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J Cyst Fibros. 2014 May;13(3):267-74. doi: 10.1016/j.jcf.2013.10.012. Epub 2013 Nov 12.

Cost effectiveness of newborn screening for cystic fibrosis: a simulation study.

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Département de médecine sociale et préventive, Faculté de Médecine, Université Laval, Québec, Québec, Canada.
Département de génie électrique, Faculté des Sciences et de génie, Université Laval, Québec, Québec, Canada.
Département de pédiatrie, Centre hospitalier universitaire(CHU) de Québec, Québec, Québec, Canada.
Department of Medicine, Faculty of Medicine, McGill University, Montréal, Quebec, Canada.
Département de pédiatrie, Centre hospitalier universitaire Ste Justine, Montréal, Québec, Canada.
Département de biologie moléculaire, biochimie médicale et pathologie, Université Laval, Québec, Québec, Canada.



Early detection of cystic fibrosis (CF) by newborn screening (NBS) reduces the rate of avoidable complications. NBS protocols vary by jurisdiction and the cost effectiveness of these different protocols is debated.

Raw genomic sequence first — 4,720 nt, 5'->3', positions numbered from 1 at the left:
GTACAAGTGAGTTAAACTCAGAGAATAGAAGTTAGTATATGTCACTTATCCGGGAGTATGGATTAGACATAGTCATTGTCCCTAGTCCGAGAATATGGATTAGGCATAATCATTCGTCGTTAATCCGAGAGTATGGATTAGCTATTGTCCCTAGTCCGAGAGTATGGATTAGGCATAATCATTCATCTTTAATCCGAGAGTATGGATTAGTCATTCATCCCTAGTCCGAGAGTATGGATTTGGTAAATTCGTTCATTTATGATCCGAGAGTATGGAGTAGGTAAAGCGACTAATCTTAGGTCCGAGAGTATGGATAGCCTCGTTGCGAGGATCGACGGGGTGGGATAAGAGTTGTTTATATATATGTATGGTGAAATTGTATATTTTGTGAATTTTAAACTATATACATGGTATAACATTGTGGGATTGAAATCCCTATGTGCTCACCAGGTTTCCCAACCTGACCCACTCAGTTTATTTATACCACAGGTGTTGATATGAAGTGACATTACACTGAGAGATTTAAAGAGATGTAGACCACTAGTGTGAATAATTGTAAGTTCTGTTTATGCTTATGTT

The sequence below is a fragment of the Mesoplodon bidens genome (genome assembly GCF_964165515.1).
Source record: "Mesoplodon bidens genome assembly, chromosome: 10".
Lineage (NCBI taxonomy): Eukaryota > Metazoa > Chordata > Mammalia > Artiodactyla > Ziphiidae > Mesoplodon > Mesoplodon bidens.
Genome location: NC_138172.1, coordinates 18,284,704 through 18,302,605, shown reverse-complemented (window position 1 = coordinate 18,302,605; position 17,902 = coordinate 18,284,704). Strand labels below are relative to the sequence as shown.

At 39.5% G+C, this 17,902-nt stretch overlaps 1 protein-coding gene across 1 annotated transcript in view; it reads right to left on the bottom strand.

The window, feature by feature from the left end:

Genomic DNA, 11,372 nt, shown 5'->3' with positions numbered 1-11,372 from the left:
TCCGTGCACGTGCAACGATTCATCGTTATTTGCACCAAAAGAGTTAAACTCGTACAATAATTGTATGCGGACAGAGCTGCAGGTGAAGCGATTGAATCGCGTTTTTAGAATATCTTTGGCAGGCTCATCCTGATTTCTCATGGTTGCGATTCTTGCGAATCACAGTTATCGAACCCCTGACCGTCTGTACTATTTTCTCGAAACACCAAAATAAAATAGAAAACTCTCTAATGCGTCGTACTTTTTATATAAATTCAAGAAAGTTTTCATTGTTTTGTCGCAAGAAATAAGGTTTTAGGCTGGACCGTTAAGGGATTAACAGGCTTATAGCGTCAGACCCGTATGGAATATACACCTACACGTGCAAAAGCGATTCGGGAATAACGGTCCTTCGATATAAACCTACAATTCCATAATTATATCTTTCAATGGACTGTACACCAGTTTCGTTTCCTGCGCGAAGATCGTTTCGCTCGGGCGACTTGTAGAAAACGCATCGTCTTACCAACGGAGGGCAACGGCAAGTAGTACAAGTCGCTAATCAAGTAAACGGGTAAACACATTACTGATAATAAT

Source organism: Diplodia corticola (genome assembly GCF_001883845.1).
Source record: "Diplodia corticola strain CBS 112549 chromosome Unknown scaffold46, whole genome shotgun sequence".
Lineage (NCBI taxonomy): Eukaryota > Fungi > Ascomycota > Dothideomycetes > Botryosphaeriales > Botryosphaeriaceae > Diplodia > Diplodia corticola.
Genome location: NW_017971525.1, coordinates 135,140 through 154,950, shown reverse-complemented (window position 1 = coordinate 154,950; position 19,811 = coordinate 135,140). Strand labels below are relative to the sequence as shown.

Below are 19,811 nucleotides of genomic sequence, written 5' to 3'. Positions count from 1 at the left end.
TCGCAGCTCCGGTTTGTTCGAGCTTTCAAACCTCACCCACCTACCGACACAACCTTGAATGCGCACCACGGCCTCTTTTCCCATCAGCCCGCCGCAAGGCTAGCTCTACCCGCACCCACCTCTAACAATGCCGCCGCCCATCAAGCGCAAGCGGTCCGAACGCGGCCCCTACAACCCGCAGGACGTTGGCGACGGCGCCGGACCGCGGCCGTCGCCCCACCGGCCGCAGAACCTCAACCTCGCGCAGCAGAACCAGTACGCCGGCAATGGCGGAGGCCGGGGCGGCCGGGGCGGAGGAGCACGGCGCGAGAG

To compare the cost effectiveness of various CF NBS options.


A Markov model was built to simulate the cost effectiveness of various CF-NBS options for a hypothetical CF-NBS program over a 5-year time horizon assuming its integration into an existing universal NBS program. NBS simulated options were based on a combination of tests between the two commonly used immunoreactive trypsinogen (IRT) cutoffs (96th percentile and 99.5th percentile) as first tier tests, and, as a second tier test, either a second IRT, pancreatic-associated protein (PAP) or CFTR mutation panels. CFTR mutation panels were also considered as an eventual third tier test. Data input parameters used were retrieved from a thorough literature search. Outcomes considered were the direct costs borne by the Quebec public health care system and the number of cases of CF detected through each strategy, including the absence of screening option.


IRT-PAP with an IRT cutoff at the 96th percentile is the most favorable option with a ratio of CAD$28,432 per CF case detected. The next most favorable alternative is the IRT1-IRT2 option with an IRT1 cutoff at the 96th percentile. The no-screening option is dominated by all NBS screening protocols considered. Results were robust in sensitivity analyses.


This study suggests that NBS for cystic fibrosis is a cost-effective strategy compared to the absence of NBS. The IRT-PAP newborn screening algorithm with an IRT cutoff at the 96th percentile is the most cost effective NBS approach for Quebec.


CFTR; Cost effectiveness; Cystic fibrosis; Immune-reactive trypsinogen (IRT); Newborn screening; Pancreatic-associated protein (PAP); Simulation

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